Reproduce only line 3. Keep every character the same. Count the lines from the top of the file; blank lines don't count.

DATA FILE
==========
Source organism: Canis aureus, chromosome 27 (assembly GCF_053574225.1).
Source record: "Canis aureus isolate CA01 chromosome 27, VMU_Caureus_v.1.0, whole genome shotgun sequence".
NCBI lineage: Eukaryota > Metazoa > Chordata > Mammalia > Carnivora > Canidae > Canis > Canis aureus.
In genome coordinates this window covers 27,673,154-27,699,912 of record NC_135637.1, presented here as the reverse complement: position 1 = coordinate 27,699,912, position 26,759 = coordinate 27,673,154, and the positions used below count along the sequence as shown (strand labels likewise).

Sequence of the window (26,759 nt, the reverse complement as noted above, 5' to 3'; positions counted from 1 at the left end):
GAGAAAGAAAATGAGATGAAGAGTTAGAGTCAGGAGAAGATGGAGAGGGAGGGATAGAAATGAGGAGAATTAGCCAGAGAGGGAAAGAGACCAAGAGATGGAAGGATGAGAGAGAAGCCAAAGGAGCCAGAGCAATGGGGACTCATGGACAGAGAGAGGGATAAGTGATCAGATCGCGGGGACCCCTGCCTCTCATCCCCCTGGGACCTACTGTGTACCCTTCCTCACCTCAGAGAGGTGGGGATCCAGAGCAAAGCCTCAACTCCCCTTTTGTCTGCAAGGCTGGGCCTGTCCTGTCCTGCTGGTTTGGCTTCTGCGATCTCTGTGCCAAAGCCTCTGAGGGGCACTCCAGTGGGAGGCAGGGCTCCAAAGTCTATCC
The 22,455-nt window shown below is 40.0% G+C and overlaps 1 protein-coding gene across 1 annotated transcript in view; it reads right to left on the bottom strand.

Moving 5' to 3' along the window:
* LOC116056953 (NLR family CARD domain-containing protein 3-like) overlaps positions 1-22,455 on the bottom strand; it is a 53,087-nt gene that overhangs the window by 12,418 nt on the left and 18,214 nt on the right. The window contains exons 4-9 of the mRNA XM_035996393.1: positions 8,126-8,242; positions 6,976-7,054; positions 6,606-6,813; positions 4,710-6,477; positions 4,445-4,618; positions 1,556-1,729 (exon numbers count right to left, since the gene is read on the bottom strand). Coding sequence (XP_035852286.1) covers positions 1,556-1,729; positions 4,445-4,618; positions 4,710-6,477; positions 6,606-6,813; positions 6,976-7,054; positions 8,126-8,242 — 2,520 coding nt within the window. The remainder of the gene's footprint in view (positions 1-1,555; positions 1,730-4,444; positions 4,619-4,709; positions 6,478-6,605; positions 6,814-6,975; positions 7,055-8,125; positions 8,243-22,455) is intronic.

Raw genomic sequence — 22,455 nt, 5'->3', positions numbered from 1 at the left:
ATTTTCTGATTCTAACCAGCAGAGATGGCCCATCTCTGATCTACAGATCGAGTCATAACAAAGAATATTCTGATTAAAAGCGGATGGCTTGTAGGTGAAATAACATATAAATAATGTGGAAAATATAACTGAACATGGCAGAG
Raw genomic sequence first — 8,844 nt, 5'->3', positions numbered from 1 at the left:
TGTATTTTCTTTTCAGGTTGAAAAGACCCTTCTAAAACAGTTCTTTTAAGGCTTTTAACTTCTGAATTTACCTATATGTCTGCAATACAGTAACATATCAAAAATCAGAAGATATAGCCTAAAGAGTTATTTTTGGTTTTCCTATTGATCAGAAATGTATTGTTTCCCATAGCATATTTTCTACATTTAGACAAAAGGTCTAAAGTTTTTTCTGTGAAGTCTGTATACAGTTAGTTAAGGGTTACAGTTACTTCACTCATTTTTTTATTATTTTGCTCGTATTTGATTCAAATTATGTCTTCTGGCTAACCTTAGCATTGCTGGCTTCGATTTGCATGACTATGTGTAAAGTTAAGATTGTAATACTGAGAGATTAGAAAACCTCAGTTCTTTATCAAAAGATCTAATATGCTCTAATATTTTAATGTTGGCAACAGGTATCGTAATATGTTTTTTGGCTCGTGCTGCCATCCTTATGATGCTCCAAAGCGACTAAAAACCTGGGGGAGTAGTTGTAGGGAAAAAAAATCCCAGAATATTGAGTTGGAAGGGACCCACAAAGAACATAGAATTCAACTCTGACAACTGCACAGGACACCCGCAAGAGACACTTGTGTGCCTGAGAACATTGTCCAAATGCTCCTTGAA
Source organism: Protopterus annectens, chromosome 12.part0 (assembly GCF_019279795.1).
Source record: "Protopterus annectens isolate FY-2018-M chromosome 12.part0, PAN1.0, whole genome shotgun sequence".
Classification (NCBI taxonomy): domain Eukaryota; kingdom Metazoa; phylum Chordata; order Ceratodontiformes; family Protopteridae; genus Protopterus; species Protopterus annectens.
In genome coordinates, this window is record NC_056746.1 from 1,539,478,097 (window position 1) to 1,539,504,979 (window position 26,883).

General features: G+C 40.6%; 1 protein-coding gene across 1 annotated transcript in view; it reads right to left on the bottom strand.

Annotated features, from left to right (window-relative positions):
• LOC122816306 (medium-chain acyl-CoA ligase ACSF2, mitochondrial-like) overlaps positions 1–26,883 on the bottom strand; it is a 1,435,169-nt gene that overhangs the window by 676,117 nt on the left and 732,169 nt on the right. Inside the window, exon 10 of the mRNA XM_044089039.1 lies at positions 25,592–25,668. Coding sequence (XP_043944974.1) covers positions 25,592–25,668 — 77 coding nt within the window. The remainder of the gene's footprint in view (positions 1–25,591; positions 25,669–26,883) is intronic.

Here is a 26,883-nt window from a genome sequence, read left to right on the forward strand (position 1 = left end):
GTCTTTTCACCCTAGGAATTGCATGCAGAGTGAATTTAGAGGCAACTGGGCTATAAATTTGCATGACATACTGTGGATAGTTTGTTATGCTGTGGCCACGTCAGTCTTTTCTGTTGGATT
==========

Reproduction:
NCBI lineage: Eukaryota > Metazoa > Chordata > Mammalia > Carnivora > Canidae > Canis > Canis aureus.